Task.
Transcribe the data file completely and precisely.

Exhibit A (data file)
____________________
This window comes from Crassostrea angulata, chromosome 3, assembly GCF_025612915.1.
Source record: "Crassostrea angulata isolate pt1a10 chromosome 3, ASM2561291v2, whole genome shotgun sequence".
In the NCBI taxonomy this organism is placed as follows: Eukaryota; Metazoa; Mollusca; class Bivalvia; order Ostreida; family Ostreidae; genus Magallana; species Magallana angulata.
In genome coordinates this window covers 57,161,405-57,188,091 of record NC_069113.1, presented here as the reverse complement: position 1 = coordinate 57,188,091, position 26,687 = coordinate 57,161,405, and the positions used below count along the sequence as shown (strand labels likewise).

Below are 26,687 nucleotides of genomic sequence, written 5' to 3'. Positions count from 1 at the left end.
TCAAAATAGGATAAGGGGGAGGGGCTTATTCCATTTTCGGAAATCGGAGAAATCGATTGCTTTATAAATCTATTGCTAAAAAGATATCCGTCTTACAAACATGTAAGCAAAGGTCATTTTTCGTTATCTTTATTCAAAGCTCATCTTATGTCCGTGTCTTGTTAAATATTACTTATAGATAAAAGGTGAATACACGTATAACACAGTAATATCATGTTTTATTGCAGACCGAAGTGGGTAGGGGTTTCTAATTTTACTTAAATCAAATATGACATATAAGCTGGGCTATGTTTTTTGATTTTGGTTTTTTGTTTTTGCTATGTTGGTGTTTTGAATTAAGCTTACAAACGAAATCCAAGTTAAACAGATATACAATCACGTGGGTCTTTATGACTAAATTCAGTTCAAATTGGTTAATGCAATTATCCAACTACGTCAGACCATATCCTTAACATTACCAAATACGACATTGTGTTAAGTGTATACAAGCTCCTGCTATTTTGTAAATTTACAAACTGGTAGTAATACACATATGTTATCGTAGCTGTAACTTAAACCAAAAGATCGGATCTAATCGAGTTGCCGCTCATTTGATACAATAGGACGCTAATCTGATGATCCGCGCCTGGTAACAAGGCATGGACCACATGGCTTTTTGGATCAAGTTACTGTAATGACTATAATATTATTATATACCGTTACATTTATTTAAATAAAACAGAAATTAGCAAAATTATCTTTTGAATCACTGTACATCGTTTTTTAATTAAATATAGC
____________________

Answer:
This window comes from Crassostrea angulata, chromosome 3, assembly GCF_025612915.1.
Source record: "Crassostrea angulata isolate pt1a10 chromosome 3, ASM2561291v2, whole genome shotgun sequence".
In the NCBI taxonomy this organism is placed as follows: Eukaryota; Metazoa; Mollusca; class Bivalvia; order Ostreida; family Ostreidae; genus Magallana; species Magallana angulata.
In genome coordinates this window covers 57,161,405-57,188,091 of record NC_069113.1, presented here as the reverse complement: position 1 = coordinate 57,188,091, position 26,687 = coordinate 57,161,405, and the positions used below count along the sequence as shown (strand labels likewise).

Below are 26,687 nucleotides of genomic sequence, written 5' to 3'. Positions count from 1 at the left end.
TCAAAATAGGATAAGGGGGAGGGGCTTATTCCATTTTCGGAAATCGGAGAAATCGATTGCTTTATAAATCTATTGCTAAAAAGATATCCGTCTTACAAACATGTAAGCAAAGGTCATTTTTCGTTATCTTTATTCAAAGCTCATCTTATGTCCGTGTCTTGTTAAATATTACTTATAGATAAAAGGTGAATACACGTATAACACAGTAATATCATGTTTTATTGCAGACCGAAGTGGGTAGGGGTTTCTAATTTTACTTAAATCAAATATGACATATAAGCTGGGCTATGTTTTTTGATTTTGGTTTTTTGTTTTTGCTATGTTGGTGTTTTGAATTAAGCTTACAAACGAAATCCAAGTTAAACAGATATACAATCACGTGGGTCTTTATGACTAAATTCAGTTCAAATTGGTTAATGCAATTATCCAACTACGTCAGACCATATCCTTAACATTACCAAATACGACATTGTGTTAAGTGTATACAAGCTCCTGCTATTTTGTAAATTTACAAACTGGTAGTAATACACATATGTTATCGTAGCTGTAACTTAAACCAAAAGATCGGATCTAATCGAGTTGCCGCTCATTTGATACAATAGGACGCTAATCTGATGATCCGCGCCTGGTAACAAGGCATGGACCACATGGCTTTTTGGATCAAGTTACTGTAATGACTATAATATTATTATATACCGTTACATTTATTTAAATAAAACAGAAATTAGCAAAATTATCTTTTGAATCACTGTACATCGTTTTTTAATTAAATATAGC